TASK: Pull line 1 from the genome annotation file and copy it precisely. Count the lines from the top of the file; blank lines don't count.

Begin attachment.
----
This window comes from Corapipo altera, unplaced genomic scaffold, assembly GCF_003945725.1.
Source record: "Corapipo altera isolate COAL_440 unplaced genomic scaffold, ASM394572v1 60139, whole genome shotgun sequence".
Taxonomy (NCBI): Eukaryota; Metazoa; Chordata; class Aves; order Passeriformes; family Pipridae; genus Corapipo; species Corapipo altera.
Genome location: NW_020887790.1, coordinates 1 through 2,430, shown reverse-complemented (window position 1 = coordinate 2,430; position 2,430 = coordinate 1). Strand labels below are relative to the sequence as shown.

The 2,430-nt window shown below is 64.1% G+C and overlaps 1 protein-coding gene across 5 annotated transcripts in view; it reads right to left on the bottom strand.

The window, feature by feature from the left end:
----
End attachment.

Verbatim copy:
This window comes from Corapipo altera, unplaced genomic scaffold, assembly GCF_003945725.1.